Amazon wants drones to be the future of rapid product delivery, but there are many regulatory hurdles ahead before it could become a reality. At NASA’s Unmanned Traffic Management (UTM) Convention on Tuesday, Amazon outlined a plan for better regulation of drones, according to The Verge.
The plan is to establish a tiered highway system that would enable aircraft-to-aircraft communication for drones flying between 200 to 400 feet.
Under this plan, web-connected drones will enjoy high-speed transport between 200 to 400 feet, with non-connected drones limited to a “slow-zone” 200 feet and below. Airspace above 400 feet and airports would be classified as no fly zones.
Right now, airspace is a bit of a wild west with drones mostly unregulated. Recent stories about firefighting in forests being hampered by the presence of drones — which flew to take areal footage — confirm the danger of this light regulation.
The U.S. Federal Aviation Administration’s (FAA) Air Traffic Control currently regulates all manned air travel using humans. Amazon’s plan would use a centralized system similar to the FAA, but it would be much more automated in an effort to better control the potentially huge number of drones which could share our skies. Drones allowed to fly in the 200-to-400-foot zone would communicate with a central command and other drones nearby.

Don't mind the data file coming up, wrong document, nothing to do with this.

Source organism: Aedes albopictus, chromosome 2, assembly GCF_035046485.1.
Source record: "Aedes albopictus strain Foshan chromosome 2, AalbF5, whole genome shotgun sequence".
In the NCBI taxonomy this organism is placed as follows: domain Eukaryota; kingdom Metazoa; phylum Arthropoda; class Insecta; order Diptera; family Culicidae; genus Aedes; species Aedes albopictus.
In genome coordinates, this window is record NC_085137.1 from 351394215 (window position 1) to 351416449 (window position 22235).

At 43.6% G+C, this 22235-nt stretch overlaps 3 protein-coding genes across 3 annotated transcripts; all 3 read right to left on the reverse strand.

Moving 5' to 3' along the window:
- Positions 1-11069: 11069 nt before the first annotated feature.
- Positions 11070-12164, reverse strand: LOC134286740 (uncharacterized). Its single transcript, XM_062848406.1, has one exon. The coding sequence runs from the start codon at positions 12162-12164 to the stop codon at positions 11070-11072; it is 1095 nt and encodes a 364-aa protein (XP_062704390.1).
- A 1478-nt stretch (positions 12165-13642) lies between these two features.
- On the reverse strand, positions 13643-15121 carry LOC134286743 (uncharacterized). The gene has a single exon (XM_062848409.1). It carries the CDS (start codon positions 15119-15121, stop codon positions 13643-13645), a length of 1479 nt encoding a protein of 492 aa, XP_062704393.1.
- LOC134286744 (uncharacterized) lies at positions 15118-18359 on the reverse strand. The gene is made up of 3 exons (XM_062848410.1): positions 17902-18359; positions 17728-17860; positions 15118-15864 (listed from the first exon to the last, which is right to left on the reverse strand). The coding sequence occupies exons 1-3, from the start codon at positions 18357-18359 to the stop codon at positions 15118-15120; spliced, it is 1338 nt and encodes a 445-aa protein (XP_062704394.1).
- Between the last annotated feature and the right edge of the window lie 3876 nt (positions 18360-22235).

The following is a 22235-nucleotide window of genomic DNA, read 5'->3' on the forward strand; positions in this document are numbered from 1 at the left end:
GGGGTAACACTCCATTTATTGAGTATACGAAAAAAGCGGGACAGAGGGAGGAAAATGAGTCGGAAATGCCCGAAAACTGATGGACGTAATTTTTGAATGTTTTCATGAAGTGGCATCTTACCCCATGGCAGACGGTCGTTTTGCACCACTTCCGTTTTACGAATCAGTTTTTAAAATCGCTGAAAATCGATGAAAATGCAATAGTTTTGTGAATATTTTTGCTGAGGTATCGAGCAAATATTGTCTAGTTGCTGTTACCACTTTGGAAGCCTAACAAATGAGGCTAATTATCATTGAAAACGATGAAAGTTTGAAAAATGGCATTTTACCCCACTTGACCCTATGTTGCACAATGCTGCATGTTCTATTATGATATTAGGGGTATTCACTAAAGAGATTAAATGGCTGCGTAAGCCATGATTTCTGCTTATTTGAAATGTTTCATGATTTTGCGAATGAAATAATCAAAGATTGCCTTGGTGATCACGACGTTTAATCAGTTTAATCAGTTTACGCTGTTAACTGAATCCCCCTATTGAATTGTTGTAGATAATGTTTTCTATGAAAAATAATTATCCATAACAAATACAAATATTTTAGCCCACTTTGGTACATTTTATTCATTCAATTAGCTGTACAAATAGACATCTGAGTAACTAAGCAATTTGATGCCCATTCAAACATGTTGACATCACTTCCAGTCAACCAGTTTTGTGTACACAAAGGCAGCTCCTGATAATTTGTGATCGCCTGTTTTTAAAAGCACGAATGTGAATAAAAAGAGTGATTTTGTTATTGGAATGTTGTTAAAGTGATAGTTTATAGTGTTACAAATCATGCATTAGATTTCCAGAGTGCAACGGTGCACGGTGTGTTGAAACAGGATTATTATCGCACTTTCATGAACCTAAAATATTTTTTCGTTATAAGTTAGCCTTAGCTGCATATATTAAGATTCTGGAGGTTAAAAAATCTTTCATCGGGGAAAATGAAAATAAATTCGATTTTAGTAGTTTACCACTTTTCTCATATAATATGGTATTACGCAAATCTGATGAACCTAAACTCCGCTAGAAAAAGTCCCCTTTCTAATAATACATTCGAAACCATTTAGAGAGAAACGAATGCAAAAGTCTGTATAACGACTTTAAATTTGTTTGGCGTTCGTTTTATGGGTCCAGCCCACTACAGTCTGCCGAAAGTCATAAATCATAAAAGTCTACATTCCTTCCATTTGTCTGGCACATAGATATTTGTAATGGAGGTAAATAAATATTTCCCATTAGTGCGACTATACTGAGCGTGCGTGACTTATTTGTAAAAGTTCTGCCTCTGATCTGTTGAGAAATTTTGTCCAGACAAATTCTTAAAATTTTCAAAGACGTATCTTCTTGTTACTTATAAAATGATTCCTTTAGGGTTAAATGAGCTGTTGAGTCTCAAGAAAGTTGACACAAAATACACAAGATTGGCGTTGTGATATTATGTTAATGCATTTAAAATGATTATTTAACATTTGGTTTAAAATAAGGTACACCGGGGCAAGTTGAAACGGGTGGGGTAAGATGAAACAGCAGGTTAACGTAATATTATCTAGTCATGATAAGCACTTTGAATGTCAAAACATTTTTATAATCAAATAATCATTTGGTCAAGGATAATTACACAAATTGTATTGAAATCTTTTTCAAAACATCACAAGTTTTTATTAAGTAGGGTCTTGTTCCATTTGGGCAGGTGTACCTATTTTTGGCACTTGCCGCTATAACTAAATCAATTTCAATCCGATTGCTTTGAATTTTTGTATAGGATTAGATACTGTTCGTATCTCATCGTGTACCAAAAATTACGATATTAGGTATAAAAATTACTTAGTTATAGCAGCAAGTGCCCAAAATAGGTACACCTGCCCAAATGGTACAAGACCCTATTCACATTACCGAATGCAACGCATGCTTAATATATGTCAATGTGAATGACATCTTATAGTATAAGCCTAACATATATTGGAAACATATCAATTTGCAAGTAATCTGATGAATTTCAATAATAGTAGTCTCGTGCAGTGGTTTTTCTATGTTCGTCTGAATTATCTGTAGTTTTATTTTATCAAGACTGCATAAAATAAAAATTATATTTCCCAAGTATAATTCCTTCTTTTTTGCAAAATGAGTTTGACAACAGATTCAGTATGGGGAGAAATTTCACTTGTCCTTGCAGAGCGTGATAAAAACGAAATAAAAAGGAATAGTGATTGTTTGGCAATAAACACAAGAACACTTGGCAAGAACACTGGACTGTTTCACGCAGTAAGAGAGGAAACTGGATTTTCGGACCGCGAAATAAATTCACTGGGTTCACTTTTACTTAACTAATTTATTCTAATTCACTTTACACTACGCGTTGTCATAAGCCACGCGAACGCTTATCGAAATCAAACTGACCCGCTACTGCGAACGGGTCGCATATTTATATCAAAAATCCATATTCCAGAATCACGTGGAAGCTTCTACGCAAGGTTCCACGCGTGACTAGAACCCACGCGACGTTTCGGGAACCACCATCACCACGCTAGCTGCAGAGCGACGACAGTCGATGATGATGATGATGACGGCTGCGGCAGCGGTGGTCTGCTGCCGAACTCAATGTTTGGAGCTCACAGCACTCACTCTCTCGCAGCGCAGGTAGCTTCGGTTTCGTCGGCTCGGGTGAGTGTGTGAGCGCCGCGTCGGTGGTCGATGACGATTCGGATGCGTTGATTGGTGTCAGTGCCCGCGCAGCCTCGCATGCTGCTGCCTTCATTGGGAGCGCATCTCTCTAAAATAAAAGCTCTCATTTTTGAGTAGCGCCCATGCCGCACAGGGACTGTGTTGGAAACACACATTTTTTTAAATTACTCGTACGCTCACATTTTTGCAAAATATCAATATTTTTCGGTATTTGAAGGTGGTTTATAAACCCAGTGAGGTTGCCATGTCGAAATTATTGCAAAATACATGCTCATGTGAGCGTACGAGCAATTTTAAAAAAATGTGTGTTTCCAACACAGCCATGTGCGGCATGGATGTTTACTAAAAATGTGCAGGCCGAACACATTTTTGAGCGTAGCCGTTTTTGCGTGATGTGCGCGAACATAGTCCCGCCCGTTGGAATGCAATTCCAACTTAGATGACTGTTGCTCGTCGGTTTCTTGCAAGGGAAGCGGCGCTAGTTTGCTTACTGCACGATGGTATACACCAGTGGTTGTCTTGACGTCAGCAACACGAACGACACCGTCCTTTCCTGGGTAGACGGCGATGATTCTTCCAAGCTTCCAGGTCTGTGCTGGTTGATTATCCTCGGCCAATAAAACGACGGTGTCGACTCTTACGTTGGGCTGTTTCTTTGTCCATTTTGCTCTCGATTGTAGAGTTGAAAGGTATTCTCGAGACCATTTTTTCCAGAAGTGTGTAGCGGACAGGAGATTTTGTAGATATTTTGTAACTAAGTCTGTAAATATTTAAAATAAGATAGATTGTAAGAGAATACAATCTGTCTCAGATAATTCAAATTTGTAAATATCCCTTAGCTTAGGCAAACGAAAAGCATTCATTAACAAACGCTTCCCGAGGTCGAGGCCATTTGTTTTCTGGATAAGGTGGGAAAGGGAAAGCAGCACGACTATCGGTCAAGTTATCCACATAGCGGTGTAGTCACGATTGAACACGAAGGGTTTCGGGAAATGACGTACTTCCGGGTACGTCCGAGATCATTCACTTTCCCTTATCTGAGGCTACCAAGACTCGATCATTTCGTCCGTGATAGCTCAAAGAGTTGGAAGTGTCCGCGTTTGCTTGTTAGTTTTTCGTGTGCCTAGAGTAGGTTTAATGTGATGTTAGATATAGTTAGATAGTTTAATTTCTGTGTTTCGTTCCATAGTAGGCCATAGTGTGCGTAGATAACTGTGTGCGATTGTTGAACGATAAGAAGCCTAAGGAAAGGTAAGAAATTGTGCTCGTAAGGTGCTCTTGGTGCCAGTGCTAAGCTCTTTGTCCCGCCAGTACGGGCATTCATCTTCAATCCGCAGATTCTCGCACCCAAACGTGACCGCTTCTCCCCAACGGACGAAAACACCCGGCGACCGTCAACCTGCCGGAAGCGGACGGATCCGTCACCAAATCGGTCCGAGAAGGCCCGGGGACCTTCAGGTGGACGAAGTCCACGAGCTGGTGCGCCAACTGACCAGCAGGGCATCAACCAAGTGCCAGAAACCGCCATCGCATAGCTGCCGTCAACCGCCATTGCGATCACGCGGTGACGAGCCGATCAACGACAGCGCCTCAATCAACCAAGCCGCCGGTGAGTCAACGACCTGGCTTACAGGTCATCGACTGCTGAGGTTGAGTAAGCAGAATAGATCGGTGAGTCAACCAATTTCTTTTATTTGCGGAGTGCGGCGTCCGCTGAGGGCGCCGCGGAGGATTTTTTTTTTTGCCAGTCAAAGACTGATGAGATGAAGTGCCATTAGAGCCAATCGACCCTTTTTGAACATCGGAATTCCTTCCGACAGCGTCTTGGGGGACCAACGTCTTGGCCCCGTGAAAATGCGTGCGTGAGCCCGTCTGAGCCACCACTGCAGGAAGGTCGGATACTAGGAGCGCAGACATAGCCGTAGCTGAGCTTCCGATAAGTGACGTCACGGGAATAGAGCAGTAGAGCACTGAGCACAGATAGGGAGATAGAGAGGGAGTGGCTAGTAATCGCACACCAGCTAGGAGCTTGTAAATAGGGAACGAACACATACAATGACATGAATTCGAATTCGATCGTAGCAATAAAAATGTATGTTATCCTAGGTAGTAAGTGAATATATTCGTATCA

Amazon says this system would allow any properly equipped drone to operate safely, commercial or private.
Of course, Amazon isn’t getting into this space to create a safer world, but instead to forge a path for its Prime Air delivery drones. The goal of Amazon’s drones is to deliver packages to customers within a half hour of ordering online.
The FAA won’t let Amazon test its drones in the U.S., leading Amazon to create a testing site just a half mile from the U.S. border. The FAA has strict regulations in place with regards to commercial drones that Amazon has lobbied to lighten.
As The Verge reports, the FAA is putting much of the responsibility for developing regulations for drones on NASA. NASA and Verizon recently partnered to begin monitoring drone usage in the U.S., with Amazon pledging $1.8 million to test its drones as part of the program.
The NASA and Verizon project is also exploring usage of Verizon’s cellular network to connect all drones to the cloud, enabling the ability to “geofence” drones out of no fly zones.
With Amazon now working more closely with government organizations on regulating drone usage, the arrival of Prime Air seems more eminent.